The country is descending slowly, but steadily into a civil war. There are not many options left. We may see Joe Biden’s scenario realized – with the Kurds and Sunnis declaring independence and the Shia parts annexed by Iran. Or, just as likely, we could witness the ascend of a new dictator, much worse and more ruthless than Saddam and the Iraqi people would be happy to support him no matter what he does, just to have some peace. Then Iraq will return to exactly the same situation it was in before the USA invaded it. And with the current weakness of the USA, nobody will challenge the dictator.
… Don’t you miss Saddam? At least under him that mess was much more manageable…
© 2012 Blogwrath.com
After the not-so-successful attempt to revive the corpse of the Liberal Party of Canada at its last week’s convention, its leadership tried to continue the process by spreading their own version of “change and hope” in meetings with the voters. One of those events was last night’s town hall meeting in Scarborough (that’s in Toronto).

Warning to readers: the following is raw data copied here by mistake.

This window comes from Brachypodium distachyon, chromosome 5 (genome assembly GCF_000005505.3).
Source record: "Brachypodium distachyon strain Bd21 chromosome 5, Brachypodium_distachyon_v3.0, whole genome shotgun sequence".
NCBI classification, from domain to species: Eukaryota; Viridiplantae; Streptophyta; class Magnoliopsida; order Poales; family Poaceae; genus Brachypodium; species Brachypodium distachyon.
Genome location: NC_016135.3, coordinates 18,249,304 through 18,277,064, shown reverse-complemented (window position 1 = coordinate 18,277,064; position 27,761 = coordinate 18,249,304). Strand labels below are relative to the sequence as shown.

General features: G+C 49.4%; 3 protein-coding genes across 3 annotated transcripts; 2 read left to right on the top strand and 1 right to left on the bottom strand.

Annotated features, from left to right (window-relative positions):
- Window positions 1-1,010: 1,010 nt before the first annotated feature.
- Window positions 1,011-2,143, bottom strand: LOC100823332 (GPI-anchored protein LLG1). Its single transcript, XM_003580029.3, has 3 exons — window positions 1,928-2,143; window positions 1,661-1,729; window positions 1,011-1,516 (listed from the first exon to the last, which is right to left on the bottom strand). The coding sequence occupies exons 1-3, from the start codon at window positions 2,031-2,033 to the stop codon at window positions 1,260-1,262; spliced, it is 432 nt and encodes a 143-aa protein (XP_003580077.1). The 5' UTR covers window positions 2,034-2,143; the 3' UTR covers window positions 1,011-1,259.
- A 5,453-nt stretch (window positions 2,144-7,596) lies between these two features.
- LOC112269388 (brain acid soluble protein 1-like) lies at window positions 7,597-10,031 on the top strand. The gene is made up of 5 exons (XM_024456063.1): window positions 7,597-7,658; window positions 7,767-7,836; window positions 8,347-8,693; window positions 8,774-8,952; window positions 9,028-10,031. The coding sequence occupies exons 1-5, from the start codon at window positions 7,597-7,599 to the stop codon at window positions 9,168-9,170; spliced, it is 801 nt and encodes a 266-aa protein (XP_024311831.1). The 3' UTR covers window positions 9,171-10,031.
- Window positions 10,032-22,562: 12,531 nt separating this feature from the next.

It was supposed to deal with some juicy stuff – exposing the hidden agenda of the Immigration Minister Jason Kenney and the dark Harperite forces that stand behind him. To deal with the monumental task, the party mobilized four “top guns”, all members of the Canadian parliament – Jim Karygiannis, MP (Scarborough-Agincourt, ON), Kevin Lamoureux, MP (Winnipeg North, MB), John McKay, MP (Scarborough-Guildwood, ON), John McCallum, MP (Markham-Unionville, ON).
The funny thing was that of all available venues they chose to appear at NAMF (North American Muslim Foundation). That organization has been involved in many questionable activities like fighting the secularism in the Ontario public schools (by advocating Muslim prayers), hosting extremist preachers hostile to Jews and gays, etc.